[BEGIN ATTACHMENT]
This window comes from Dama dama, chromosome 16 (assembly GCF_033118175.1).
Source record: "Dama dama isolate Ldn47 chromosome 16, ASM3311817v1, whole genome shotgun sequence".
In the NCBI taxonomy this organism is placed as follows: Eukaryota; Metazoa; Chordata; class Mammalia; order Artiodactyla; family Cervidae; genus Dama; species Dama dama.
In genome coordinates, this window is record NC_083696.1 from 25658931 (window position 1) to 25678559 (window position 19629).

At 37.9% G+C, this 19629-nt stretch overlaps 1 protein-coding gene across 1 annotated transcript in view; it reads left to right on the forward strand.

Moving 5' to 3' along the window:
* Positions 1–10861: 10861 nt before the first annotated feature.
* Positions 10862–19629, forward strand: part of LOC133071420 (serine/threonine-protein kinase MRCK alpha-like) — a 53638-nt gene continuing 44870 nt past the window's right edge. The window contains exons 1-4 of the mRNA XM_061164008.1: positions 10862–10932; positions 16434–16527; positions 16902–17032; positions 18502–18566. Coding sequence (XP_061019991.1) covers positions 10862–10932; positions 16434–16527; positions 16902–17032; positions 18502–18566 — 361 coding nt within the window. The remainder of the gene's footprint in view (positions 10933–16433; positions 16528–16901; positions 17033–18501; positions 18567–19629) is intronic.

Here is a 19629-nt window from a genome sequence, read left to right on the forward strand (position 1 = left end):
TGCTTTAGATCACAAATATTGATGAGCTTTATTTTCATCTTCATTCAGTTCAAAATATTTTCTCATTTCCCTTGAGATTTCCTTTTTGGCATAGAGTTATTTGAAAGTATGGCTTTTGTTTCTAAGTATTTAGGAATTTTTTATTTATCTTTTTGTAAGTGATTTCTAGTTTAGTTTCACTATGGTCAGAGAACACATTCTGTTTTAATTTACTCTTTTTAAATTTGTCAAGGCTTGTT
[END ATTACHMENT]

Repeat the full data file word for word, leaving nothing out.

This window comes from Dama dama, chromosome 16 (assembly GCF_033118175.1).
Source record: "Dama dama isolate Ldn47 chromosome 16, ASM3311817v1, whole genome shotgun sequence".
In the NCBI taxonomy this organism is placed as follows: Eukaryota; Metazoa; Chordata; class Mammalia; order Artiodactyla; family Cervidae; genus Dama; species Dama dama.
In genome coordinates, this window is record NC_083696.1 from 25658931 (window position 1) to 25678559 (window position 19629).

At 37.9% G+C, this 19629-nt stretch overlaps 1 protein-coding gene across 1 annotated transcript in view; it reads left to right on the forward strand.

Moving 5' to 3' along the window:
* Positions 1–10861: 10861 nt before the first annotated feature.
* Positions 10862–19629, forward strand: part of LOC133071420 (serine/threonine-protein kinase MRCK alpha-like) — a 53638-nt gene continuing 44870 nt past the window's right edge. The window contains exons 1-4 of the mRNA XM_061164008.1: positions 10862–10932; positions 16434–16527; positions 16902–17032; positions 18502–18566. Coding sequence (XP_061019991.1) covers positions 10862–10932; positions 16434–16527; positions 16902–17032; positions 18502–18566 — 361 coding nt within the window. The remainder of the gene's footprint in view (positions 10933–16433; positions 16528–16901; positions 17033–18501; positions 18567–19629) is intronic.

Here is a 19629-nt window from a genome sequence, read left to right on the forward strand (position 1 = left end):
TGCTTTAGATCACAAATATTGATGAGCTTTATTTTCATCTTCATTCAGTTCAAAATATTTTCTCATTTCCCTTGAGATTTCCTTTTTGGCATAGAGTTATTTGAAAGTATGGCTTTTGTTTCTAAGTATTTAGGAATTTTTTATTTATCTTTTTGTAAGTGATTTCTAGTTTAGTTTCACTATGGTCAGAGAACACATTCTGTTTTAATTTACTCTTTTTAAATTTGTCAAGGCTTGTT